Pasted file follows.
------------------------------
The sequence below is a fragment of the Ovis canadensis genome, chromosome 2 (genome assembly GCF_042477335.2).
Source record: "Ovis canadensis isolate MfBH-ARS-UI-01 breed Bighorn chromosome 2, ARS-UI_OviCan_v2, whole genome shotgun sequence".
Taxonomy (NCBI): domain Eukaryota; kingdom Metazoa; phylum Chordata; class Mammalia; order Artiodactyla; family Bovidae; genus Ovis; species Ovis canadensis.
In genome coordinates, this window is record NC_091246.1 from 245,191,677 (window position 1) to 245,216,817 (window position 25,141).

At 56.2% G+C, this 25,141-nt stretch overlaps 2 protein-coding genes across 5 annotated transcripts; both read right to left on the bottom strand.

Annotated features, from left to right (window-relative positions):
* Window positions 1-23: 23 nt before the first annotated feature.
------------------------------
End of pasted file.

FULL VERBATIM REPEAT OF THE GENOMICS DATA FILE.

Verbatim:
The sequence below is a fragment of the Ovis canadensis genome, chromosome 2 (genome assembly GCF_042477335.2).
Source record: "Ovis canadensis isolate MfBH-ARS-UI-01 breed Bighorn chromosome 2, ARS-UI_OviCan_v2, whole genome shotgun sequence".
Taxonomy (NCBI): domain Eukaryota; kingdom Metazoa; phylum Chordata; class Mammalia; order Artiodactyla; family Bovidae; genus Ovis; species Ovis canadensis.
In genome coordinates, this window is record NC_091246.1 from 245,191,677 (window position 1) to 245,216,817 (window position 25,141).

At 56.2% G+C, this 25,141-nt stretch overlaps 2 protein-coding genes across 5 annotated transcripts; both read right to left on the bottom strand.

Annotated features, from left to right (window-relative positions):
* Window positions 1-23: 23 nt before the first annotated feature.